ADC Home > Reference Library > Technical Q&As > Carbon > Graphics & Imaging >

QuickDraw Text Anti-Aliasing using Quartz 2D

Q: How do I turn on Quartz 2D anti-aliasing of QuickDraw text for my application?

A: Starting in Mac OS X 10.1.5, Apple added a feature that allows developers to draw QuickDraw text using the anti-aliasing from Core Graphics (Quartz 2D). This feature was added to help developers that cannot migrate completely to UniCode imaging through DrawThemeTextBox or ATSUI but still want to provide a consistent look in their applications.

In 10.1.5, only the API name of SwapQDTextFlags is available and it is not exported via CFM so CFM applications will need to use CFBundleGetFunctionPointerForName from the Core Foundation framework to look up the SwapQDTextFlags symbol in the Application Services framework. See the CallMachOFramework sample in the CarbonLib SDK for more information on how to look up and call Mach-O symbols from a CFM application.

Starting in Mac OS X 10.2 (Jaguar), a new API name, QDSwapTextFlags, is supported that functions identically to SwapQDTextFlags. In addition, Jaguar supports a new port-based API named QDSwapPortTextFlags to allow developers to control the setting on a port-by-port basis.


// In 10.1.5 and later SwapQDTextFlags - Returns current flags and optionally sets new flags.

UInt32 SwapQDTextFlags(UInt32 newFlags);

// In 10.2 and later QDSwapTextFlags - Returns current flags and optionally sets new flags.

UInt32 QDSwapTextFlags(UInt32 newFlags);


UInt32 newFlags;

Supported Flags:

// Sets whatever is specified in system defaults. // Currently sets kQDUseTrueTypeScalerGlyphs if nothing is specified. kQDUseDefaultTextRendering = 0

// bit 0 kQDUseTrueTypeScalerGlyphs = (1 << 0)

// bit 1 kQDUseCGTextRendering = (1 << 1)

// bit 2 // As of Mac OS X 10.2, kQDUseCGTextMetrics implies kQDUseCGTextRendering kQDUseCGTextMetrics = (1 << 2)

kQDSupportedFlags = kQDUseTrueTypeScalerGlyphs | kQDUseCGTextRendering | kQDUseCGTextMetrics

// to request the current state, without changing anything kQDDontChangeFlags = 0xFFFFFFFF

Suggested Usage:

UInt32 savedFlags = SwapQDTextFlags(newFlags);

// ... draw text under the conditions of "newFlags"...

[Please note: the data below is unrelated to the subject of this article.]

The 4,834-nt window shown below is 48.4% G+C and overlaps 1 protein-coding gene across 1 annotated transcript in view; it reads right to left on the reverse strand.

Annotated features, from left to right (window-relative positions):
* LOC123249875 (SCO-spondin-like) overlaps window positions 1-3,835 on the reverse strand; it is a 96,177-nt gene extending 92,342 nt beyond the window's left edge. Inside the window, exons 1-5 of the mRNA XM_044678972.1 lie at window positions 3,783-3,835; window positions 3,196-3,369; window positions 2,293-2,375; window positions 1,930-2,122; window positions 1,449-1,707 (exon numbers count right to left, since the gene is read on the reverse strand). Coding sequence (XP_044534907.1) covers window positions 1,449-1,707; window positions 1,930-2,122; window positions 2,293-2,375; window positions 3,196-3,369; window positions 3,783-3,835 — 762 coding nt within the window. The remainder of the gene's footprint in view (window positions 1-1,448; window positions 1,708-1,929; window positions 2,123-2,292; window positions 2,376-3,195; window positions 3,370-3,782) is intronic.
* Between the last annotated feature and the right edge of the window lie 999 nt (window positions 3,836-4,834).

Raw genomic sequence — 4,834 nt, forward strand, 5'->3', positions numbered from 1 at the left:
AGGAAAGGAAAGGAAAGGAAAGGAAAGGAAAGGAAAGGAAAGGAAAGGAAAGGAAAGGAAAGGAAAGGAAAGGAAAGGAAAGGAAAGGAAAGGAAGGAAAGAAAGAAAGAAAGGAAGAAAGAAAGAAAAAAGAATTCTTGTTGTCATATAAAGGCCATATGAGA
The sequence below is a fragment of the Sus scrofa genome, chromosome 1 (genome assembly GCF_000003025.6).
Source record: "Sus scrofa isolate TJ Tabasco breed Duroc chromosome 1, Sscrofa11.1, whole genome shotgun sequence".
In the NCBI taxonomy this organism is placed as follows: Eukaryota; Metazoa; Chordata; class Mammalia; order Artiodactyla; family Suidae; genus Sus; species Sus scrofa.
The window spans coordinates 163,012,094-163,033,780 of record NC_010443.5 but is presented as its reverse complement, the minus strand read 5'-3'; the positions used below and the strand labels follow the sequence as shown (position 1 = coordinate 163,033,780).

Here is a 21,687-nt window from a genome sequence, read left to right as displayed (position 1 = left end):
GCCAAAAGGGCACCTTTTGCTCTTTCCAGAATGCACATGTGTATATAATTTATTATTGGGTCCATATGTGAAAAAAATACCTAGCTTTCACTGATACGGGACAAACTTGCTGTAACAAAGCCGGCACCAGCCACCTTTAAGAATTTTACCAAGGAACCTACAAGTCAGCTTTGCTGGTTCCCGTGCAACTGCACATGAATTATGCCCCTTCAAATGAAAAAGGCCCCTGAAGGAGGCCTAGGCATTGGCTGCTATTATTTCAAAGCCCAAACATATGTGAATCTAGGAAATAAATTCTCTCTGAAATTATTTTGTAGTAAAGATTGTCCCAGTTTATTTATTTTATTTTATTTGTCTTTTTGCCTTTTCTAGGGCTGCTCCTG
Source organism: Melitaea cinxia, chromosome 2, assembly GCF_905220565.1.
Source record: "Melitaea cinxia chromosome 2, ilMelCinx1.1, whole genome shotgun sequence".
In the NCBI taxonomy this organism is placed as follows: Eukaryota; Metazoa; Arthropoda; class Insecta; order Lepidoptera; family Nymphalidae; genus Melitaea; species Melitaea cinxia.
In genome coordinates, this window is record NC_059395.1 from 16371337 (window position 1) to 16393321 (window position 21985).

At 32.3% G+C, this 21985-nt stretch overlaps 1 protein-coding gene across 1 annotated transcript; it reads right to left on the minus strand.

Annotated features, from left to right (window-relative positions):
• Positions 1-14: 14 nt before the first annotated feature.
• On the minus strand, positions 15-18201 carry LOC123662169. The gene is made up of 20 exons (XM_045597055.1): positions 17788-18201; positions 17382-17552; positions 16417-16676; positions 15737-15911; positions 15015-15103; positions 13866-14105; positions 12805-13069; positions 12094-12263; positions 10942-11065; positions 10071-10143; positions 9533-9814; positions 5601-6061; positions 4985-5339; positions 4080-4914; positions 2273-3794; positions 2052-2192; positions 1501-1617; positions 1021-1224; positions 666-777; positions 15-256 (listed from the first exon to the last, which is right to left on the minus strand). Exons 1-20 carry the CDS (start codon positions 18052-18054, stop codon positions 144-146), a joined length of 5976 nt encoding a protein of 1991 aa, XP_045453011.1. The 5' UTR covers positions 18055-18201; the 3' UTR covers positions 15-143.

// restore previous setting (void)SwapQDTextFlags(savedFlags);

Port-based API:

// In 10.2 and later QDSwapPortTextFlags - Returns current flags and optionally sets new flags for the given port.

UInt32 QDSwapPortTextFlags(CGrafPtr port, UInt32 newFlags);


CGrafPtr port; // Settings per port override any global settings // If port == NULL then the current port is used

UInt32 newFlags; // As per SwapQDTextFlags and QDSwapTextFlags above


Use SwapQDTextFlags(kQDUseCGTextRendering) without kQDUseCGTextMetrics only if compatibility with existing documents is required (to avoid reflow). The old QuickdrawText metrics are derived from the instructed (grid-fitted) outlines, and are sometimes too different from the ideal (unhinted) metrics corresponding to the ideal outlines used by CG text rendering.

The SwapQDTextFlags function itself does not have any measurable performance impact; the flags can be changed at any time. The setting is per application (like SetFractEnable(), SetOutlinePreferred() etc.), not per GrafPort. Use QDSwapPortTextFlags for a per-port setting.


SrcOr is the only supported text transfer mode. In all other cases, we fall back to the old QuickdrawText rendering. Developers who need special transfer mode effects need to draw the text into an offscreen and use CopyBits (which is basically what QuickDrawText does, too, for the other transfer modes).

Similarly, only bold and italic are supported as algorithmic styles (when there is no intrinsic font for the type face). Outline and shadow are not supported.

Underlines always are continuous lines, whereas QuickdrawText spares out descenders.

Avoid double-drawing the same text because anti-aliased areas darken with repeated over-drawing.

As with Cocoa text, fonts with very fine lines are drawn so light that readability may be a problem.

Certain glyphs in certain fonts exceed the ascent and/or descent values of the vertical metrics in QD's FontInfo. By default (unless SetPreserveGlyph(true) is called), QuickDrawText forces them to fit between ascent and descent, such that text editing code that assumes that all text is drawn within that range doesn't leave dirty pixels around or clip off the accents. CG text rendering has no support for "squishing" these glyphs. In particular, this may affect certain localizations where diacriticals on uppercase characters are used, "undercommas", etc. The workaround is to avoid fonts that have the design flaw of "lying" about their metrics. These are mainly TrueType fonts for which legacy bitmap fonts existed with the same font name. The TrueType outlines were designed under the constraints to match the existing bitmap fonts as much as possible and also to preserve the vertical metrics, which created the conflicts with certain additional glyphs.

In Mac OS X 10.1.5, these flags only support anti-aliasing for text in fonts larger that 10 points regardless of the anti-aliasing setting in the General System Preferences panel. In Mac OS X 10.2, the System Preferences setting is respected.

[Oct 29 2002]

Did this document help you?
Yes: Tell us what works for you.
It’s good, but: Report typos, inaccuracies, and so forth.
It wasn’t helpful: Tell us what would have helped.